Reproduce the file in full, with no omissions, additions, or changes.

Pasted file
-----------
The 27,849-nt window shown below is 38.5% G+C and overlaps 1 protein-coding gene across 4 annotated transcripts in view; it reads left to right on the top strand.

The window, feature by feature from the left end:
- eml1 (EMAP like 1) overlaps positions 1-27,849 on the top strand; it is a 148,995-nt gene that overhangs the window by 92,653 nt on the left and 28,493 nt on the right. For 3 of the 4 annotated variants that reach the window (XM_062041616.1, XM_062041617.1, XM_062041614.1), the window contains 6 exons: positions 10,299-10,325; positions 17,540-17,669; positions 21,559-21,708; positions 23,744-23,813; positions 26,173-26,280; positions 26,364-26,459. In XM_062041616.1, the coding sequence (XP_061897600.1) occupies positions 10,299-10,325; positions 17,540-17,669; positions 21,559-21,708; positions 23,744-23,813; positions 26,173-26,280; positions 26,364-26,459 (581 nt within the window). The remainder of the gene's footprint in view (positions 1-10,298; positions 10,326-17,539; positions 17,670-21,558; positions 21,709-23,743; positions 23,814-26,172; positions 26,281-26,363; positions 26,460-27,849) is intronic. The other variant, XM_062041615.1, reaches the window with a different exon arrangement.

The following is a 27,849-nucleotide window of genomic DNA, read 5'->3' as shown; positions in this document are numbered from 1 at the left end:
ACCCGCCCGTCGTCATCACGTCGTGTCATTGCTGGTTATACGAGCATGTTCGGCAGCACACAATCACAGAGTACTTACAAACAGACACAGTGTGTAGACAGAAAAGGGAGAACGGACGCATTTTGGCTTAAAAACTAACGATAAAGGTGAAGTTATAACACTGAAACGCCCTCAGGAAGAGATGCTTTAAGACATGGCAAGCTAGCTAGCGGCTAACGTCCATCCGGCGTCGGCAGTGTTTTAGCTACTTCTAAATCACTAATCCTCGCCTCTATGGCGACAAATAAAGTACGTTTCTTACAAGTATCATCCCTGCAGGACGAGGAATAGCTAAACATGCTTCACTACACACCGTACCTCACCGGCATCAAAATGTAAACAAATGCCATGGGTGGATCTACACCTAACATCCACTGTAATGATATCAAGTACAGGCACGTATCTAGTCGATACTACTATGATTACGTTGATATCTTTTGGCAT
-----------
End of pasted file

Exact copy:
The 27,849-nt window shown below is 38.5% G+C and overlaps 1 protein-coding gene across 4 annotated transcripts in view; it reads left to right on the top strand.

The window, feature by feature from the left end:
- eml1 (EMAP like 1) overlaps positions 1-27,849 on the top strand; it is a 148,995-nt gene that overhangs the window by 92,653 nt on the left and 28,493 nt on the right. For 3 of the 4 annotated variants that reach the window (XM_062041616.1, XM_062041617.1, XM_062041614.1), the window contains 6 exons: positions 10,299-10,325; positions 17,540-17,669; positions 21,559-21,708; positions 23,744-23,813; positions 26,173-26,280; positions 26,364-26,459. In XM_062041616.1, the coding sequence (XP_061897600.1) occupies positions 10,299-10,325; positions 17,540-17,669; positions 21,559-21,708; positions 23,744-23,813; positions 26,173-26,280; positions 26,364-26,459 (581 nt within the window). The remainder of the gene's footprint in view (positions 1-10,298; positions 10,326-17,539; positions 17,670-21,558; positions 21,709-23,743; positions 23,814-26,172; positions 26,281-26,363; positions 26,460-27,849) is intronic. The other variant, XM_062041615.1, reaches the window with a different exon arrangement.

The following is a 27,849-nucleotide window of genomic DNA, read 5'->3' as shown; positions in this document are numbered from 1 at the left end:
ACCCGCCCGTCGTCATCACGTCGTGTCATTGCTGGTTATACGAGCATGTTCGGCAGCACACAATCACAGAGTACTTACAAACAGACACAGTGTGTAGACAGAAAAGGGAGAACGGACGCATTTTGGCTTAAAAACTAACGATAAAGGTGAAGTTATAACACTGAAACGCCCTCAGGAAGAGATGCTTTAAGACATGGCAAGCTAGCTAGCGGCTAACGTCCATCCGGCGTCGGCAGTGTTTTAGCTACTTCTAAATCACTAATCCTCGCCTCTATGGCGACAAATAAAGTACGTTTCTTACAAGTATCATCCCTGCAGGACGAGGAATAGCTAAACATGCTTCACTACACACCGTACCTCACCGGCATCAAAATGTAAACAAATGCCATGGGTGGATCTACACCTAACATCCACTGTAATGATATCAAGTACAGGCACGTATCTAGTCGATACTACTATGATTACGTTGATATCTTTTGGCAT